The first chapter of Brazil’s presidential election was a roller-coaster: It kicked off with the country’s demoralizing exit from the World Cup, then its economy entered into a recession and widespread corruption charges engulfed the ruling Workers Party (PT). In August, Eduardo Campos, the candidate of the Socialist Party and a rising star in Brazilian politics, suddenly died in a plane crash. His VP candidate, Marina Silva, also a charismatic figure, ran in his stead and experienced a meteoric rise in the polls to the point that two weeks ago she looked certain to defeat President Dilma Rousseff in a runoff. But Silva’s support steadily eroded in the last week, and yesterday it was Aécio Neves, from the Social Democratic Party (PSDB), who finished a strong second and will challenge the president in a runoff three weeks from now.
With so many things going on, it’s difficult to pinpoint the precise factors behind the electoral result or predict what will happen next. But here are some of my impressions:
- Dilma’s performance: The president received 42% of the vote, which at first looks like a poor showing for an incumbent seeking reelection. However, it doesn’t look that bad when taking into account Dilma’s lack of charisma, the bad shape of the economy, and the pervasive corruption charges surrounding her Workers Party. She still finished first, 7 percentage points ahead of Neves. Undoubtedly, the Workers Party has built a strong constituency around the millions of Brazilians who receive subsidies and handouts from the government. It’s been the tone of the latest presidential campaigns that the PT candidate accuses his/her rivals of trying to dismantle popular programs such as Bolsa Familia. Moreover, 12 years of incumbency have helped the PT to create a formidable electoral machine. She is still the favorite to win on October 26.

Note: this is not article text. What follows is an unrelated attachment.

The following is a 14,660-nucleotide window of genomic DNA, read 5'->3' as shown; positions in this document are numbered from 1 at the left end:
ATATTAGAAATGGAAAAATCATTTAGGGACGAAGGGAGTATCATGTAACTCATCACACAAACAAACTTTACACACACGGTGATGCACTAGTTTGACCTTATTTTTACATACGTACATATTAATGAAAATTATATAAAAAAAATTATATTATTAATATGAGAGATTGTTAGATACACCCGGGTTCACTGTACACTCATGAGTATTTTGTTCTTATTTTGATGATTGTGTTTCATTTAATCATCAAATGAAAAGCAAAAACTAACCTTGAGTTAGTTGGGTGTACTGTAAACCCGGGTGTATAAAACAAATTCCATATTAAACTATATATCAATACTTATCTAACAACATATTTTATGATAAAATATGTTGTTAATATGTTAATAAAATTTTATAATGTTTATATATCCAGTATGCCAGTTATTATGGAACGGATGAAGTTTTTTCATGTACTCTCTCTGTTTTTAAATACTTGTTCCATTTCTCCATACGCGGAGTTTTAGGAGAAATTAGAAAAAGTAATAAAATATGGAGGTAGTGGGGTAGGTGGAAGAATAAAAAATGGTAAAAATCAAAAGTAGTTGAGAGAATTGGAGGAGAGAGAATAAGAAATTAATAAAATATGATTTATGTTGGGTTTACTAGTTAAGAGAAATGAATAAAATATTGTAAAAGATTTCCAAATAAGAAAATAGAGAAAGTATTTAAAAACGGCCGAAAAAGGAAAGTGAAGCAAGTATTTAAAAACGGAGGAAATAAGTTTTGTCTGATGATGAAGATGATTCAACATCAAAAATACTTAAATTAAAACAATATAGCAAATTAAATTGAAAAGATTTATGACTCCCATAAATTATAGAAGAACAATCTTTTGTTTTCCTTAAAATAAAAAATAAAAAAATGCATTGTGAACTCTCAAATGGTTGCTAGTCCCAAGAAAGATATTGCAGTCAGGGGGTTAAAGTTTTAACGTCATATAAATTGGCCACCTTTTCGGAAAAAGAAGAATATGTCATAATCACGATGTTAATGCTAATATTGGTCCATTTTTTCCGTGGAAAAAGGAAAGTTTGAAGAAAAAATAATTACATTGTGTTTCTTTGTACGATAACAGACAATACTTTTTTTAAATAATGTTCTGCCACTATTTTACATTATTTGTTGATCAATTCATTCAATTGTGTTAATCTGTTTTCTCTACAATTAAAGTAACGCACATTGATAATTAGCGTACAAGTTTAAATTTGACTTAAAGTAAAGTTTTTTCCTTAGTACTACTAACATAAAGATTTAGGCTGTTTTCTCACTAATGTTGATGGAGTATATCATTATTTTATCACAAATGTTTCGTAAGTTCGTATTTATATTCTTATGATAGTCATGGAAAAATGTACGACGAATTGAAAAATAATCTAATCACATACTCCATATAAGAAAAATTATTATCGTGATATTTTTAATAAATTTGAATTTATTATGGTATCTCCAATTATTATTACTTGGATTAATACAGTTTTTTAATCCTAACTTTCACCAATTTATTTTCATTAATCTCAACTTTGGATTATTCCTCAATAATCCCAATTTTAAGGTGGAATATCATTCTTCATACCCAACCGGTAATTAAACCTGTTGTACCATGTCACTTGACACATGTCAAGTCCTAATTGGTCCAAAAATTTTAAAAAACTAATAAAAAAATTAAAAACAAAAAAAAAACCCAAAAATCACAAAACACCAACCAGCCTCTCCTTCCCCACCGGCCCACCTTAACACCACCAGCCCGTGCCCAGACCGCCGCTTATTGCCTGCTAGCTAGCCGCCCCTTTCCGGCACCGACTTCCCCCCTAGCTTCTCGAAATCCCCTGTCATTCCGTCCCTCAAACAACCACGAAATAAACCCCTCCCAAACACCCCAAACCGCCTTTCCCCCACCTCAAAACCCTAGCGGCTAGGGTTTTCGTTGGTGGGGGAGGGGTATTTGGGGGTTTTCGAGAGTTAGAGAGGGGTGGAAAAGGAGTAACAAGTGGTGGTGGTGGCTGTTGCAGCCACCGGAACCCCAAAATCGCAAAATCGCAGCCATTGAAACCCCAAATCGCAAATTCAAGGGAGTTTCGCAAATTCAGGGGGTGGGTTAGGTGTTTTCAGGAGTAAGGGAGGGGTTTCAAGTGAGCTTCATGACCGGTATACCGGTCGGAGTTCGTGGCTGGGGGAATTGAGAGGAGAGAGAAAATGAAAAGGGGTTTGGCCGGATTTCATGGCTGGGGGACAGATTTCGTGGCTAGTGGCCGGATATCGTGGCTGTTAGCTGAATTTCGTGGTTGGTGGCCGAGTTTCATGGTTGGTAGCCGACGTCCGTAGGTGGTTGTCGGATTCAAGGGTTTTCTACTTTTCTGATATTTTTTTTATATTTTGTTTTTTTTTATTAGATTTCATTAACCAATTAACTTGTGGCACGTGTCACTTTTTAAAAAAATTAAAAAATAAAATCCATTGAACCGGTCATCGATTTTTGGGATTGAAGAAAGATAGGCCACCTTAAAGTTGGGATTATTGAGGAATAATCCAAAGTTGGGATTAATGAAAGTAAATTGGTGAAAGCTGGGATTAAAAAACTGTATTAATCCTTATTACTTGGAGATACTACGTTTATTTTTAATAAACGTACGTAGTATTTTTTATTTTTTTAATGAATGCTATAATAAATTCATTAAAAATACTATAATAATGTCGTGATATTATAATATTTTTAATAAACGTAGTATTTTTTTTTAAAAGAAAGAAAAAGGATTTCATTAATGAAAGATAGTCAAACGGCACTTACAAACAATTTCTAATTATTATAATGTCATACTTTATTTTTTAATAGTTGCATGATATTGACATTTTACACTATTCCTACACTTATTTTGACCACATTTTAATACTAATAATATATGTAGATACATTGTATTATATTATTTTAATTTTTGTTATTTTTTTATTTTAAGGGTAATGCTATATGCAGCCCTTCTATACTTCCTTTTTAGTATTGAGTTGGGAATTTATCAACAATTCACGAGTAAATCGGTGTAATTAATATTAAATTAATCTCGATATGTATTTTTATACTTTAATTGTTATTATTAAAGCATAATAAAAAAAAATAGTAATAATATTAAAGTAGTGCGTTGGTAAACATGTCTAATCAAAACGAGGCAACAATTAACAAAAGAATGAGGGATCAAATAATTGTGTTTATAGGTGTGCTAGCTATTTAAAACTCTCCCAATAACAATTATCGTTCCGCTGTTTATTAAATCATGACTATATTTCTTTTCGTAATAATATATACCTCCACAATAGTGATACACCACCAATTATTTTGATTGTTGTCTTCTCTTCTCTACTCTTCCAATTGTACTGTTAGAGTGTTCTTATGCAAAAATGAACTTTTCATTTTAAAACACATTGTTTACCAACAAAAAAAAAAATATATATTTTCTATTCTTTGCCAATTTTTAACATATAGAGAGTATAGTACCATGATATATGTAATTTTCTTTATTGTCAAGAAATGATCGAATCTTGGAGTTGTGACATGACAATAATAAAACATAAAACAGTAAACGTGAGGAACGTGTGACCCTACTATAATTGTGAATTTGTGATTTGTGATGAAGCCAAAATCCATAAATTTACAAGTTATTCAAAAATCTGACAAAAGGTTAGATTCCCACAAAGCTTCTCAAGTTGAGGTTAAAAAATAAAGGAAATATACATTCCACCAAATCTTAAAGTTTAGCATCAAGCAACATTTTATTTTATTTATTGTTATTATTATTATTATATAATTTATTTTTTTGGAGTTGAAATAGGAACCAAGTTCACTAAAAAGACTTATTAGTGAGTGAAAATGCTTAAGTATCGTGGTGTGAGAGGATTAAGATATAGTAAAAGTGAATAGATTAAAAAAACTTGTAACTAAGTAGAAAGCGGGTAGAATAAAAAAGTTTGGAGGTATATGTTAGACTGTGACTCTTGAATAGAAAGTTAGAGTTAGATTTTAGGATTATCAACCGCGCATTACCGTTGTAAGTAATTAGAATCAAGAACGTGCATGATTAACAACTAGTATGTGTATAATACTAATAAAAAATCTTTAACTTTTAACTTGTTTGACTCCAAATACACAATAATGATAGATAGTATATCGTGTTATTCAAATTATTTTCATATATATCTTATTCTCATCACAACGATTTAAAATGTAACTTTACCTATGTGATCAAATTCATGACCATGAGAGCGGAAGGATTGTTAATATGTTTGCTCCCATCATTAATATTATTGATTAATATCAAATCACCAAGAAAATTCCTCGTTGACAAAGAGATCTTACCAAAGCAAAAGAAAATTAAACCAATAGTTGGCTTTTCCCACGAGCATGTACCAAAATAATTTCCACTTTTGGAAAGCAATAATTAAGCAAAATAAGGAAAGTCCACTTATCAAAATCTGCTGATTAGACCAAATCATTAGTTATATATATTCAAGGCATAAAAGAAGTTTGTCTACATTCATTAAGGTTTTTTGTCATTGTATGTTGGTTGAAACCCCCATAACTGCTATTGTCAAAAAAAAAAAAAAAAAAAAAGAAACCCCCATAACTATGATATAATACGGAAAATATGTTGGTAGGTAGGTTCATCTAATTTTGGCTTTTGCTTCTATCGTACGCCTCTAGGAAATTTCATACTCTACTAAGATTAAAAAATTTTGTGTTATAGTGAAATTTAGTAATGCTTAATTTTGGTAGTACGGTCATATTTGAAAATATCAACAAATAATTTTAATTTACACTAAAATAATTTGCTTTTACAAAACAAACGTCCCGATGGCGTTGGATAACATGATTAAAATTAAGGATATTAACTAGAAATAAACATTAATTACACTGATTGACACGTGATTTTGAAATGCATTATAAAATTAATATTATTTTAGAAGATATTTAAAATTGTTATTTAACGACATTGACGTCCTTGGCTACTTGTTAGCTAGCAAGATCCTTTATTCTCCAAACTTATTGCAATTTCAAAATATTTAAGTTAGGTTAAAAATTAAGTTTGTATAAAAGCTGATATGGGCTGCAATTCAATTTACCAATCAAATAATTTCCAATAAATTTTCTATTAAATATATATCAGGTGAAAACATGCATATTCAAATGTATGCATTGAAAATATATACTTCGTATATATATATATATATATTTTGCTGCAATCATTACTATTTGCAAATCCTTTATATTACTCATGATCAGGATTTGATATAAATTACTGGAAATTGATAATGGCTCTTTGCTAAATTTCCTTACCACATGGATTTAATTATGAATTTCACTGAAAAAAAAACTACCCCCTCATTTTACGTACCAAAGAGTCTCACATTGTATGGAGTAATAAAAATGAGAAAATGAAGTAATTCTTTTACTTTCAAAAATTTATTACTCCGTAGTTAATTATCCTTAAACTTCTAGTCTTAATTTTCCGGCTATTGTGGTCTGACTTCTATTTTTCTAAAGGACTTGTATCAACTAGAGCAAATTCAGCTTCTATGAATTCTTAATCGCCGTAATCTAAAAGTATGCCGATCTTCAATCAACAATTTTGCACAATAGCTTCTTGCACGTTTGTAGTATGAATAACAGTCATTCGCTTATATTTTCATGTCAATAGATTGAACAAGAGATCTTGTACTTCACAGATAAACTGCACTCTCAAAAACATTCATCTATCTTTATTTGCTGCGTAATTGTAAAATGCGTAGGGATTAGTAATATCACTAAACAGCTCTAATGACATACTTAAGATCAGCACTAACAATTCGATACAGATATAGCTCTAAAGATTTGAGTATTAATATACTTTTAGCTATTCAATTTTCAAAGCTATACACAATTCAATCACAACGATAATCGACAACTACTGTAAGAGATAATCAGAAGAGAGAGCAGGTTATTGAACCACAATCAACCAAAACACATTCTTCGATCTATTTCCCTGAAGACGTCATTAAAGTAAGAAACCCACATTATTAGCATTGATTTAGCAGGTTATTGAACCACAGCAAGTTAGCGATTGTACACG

- Neves’ comeback: In the last week polls indicated that Aécio Neves could actually finish second. But his strong showing —13 percentage points ahead of Marina Silva— took everyone by surprise. Neves did pretty well in the last debates, and most of the attacks from the PT in past weeks focused on Silva. So it seems that Neves’ surge came at the expense of Silva’s downfall. Can he count on most of Marina’s votes for the runoff? Not necessarily. A lot of her support came from voters tired of traditional politicians, such as Neves. Moreover, the PSDB candidate is a far easier target for PT attacks than Marina, whose humble background made it difficult to portray her as a heartless neoliberal. Neves belongs to the party responsible for the reforms of the mid 1990s that, although successful in bringing macroeconomic stability to Brazil, are not fondly remembered by many Brazilians.
- Marina’s rise and fall: It could’ve been the stuff of Hollywood —or a Brazilian telenovela: the daughter of poor Amazonian rubber tappers who grew up illiterate, taught herself how to read while being a maid, became engaged in environmental activism that eventually led her to politics – first as a senator, then as a minister. She received 19% of the vote in the last presidential election in 2010. This year she joined the ticket of Eduardo Campos, the candidate of the Socialist Party, but found herself on top after his tragic death in a plane crash in August. She immediately skyrocketed in the polls, which showed her comfortably defeating President Rousseff in a runoff. But Brazilians began having second thoughts: she lacked an experienced team —or even a party of her own— to govern. The PT accused her of planning to cut social programs. Her past as a political maverick took a toll on Brazilians who want a competent manager. And even though she presented herself as the candidate of diversity, her evangelical faith led her to adopt conservative positions on gay marriage, abortion and drugs that alienated some of her potential voters. Still, her presence in the campaign was positive, particularly because she represented a segment of the electorate tired of corruption and cronyism while also espousing some free market ideas. She could still tip the election if she endorses Neves for the runoff.
- It’s going to be ideological: An external observer would perceive a lack of center-right electoral options in Brazil: A Workers’ Party, Social Democrat Party and Socialist Party. However, Aécio Neves’ platform openly calls for reducing the scope of government intervention in the economy: cutting spending and taxes, pursuing bilateral trade agreements irrespective of Mercosur, giving more independence to the Central Bank, etc. These are some of the reforms that Brazil badly needs to reignite its stagnant economy. But they will also provide ammunition for President Rousseff, who will demagogically try to portray Neves as the enemy of the poor. It will depend on Neves’ well-honed political skills to confront those charges.
The campaign for the runoff on October 26 starts with Aécio Neves riding the momentum of his strong second finish, but as we have seen during this election, three weeks are an eternity in Brazilian politics.